In this instance, click on 'Add or Remove User Accounts' to add a new user.  Now you'll see a list of current users, as icons, and directly under that window, 'Create a new account.' 

Click on that, and for everyone who ISN'T in charge of the computer, but who uses it, create a 'Standard User' account.

It's much harder for Standard User's to break your computer. Much, much harder. One industry best practice (that almost nobody I've met follows) is to even make yourself a standard user account, so that YOU have to think about what you're doing before breaking the computer by accident. 

That extra password entry, or changing to the other account, means you'll have had time for the idea to perk through your brain, or perhaps you'll even say 'nah, that's too much effort just to view a bikini video my friend sent me out of the blue.'

Ok, now, for the other users, I'd suggest making them read this, then log into their new accounts and create passwords using this guide, but afterward, come back, I'm not done yet.

Et tu, Email?

Everyone gets hit in the email department eventually. I've gotten hit, my parents, my ex-wife, everyone.  Sometimes it has NOTHING TO DO WITH YOU. 

Somebody else had their system compromised by a piece of malware, and your email was on their address list, so a huge batch of emails is sent out that looks like you sent them.

It happens. Chill. The first thing to do is scan your computer, right then, with your security software.  DO NOT immediately send everybody on your address list an apology, until you are certain your system is clean, you might just be sending the malware to everybody on that list.

Next, find ANOTHER scanner, something like Malwarebytes, or Trend Micro's online free scan, and run THAT, too.  I always use something from a different company that my primary software, just to cover my bases.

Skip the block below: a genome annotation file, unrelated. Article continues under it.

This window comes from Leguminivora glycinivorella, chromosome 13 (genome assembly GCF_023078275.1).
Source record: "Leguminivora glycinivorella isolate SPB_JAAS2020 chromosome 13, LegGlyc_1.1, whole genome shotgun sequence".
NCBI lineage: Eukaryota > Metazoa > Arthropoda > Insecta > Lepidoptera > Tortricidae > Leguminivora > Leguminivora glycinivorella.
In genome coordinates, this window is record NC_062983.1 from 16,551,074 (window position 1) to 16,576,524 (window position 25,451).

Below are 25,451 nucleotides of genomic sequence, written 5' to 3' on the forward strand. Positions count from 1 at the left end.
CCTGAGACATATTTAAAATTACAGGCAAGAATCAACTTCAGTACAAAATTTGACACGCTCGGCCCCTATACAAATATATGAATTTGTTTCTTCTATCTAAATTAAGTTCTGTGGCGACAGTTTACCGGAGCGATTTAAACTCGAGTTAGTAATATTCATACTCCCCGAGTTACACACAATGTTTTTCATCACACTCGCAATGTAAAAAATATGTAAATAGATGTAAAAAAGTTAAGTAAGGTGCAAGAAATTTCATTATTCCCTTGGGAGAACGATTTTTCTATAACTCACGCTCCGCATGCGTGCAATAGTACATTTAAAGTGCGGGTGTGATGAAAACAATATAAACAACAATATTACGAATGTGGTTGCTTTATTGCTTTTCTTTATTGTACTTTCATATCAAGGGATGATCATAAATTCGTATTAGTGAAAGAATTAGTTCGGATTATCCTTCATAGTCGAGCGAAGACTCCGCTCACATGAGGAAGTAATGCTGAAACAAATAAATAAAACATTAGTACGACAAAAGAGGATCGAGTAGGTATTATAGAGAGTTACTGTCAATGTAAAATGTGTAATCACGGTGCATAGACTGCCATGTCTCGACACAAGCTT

After the system is clean, or after you've found what is wrong (if anything), THEN send out a massive group email, with something like "regarding the email you received from this account earlier (reference the email here), DO NOT click on it, delete it immediately."  Hopefully it's not too late.

Email attachments, unless they are from a very trusted source, and something you were either expecting, or recognize, aren't a good idea. 

I've stopped checking out the often funny PowerPoint (ppt) attachments that come my way, mainly out of paranoia, but every bit helps. 

The same applies to links.  Websites (URL's) have become so complex, that companies actually exist to make the link shorter, even though there have been easy ways to make the link embedded for quite some time, using a process like Bit.ly creates a short, unrecognizable link to whatever the sender chose to shorten. 

Like http://bit.ly/do7fWj (If you clicked on that, start from the beginning and read this whole thing again .)

So be suspicious.  A nice rule of thumb is this: if Aunt Mary walked up to you and spewed "http://bit.ly/do7fWj" out loud, you would think something is wrong with her. If you receive an email from her with just that link, hey, something is wrong here.

Other things to beware of: Nigerian Princes, anyone offering to sell any kind of medication, game company emails that include a link to a non-company specific website (one recent one was for us.battle-cata.net for Warcraft, which is NOT the correct website), which is simple to check. 

If you get a strange email that claims to be from Wal-Mart, and the link included is for www.wal-mart.us.com, guess what? Wal Mart doesn't add 'us' to their address.  

The simple way to check this is to open a browser, go to Wal Mart's page on your own, and search for the 'deal' that was emailed to you.  You won't find it, but that's how you check to be certain.

Kids, Cousins, and Creepy Uncle Bill

One of the major reasons for setting up non-administrator accounts for people earlier is that kids and house-guests who are on your computer may have this annoying tendency to install something they have at home on it, download things, do things you wouldn't want them to do, any one of which can be an opportunity for a security issue. 

This way, if the grand kids let their friends on the computer, again, not much they can do.

A few other ways to take care of this are: don't let anyone else on your computer, set up a 'Guest' account with ZERO privileges, keep an old computer that you've replaced because it was so slow Daylight Savings Time occurs before Windows loads just for those pesky guests, or hey, don't let anyone else on your computer.  

I've even had guests break my computer CHAIR, so this is sage advice from one who has been chair-less.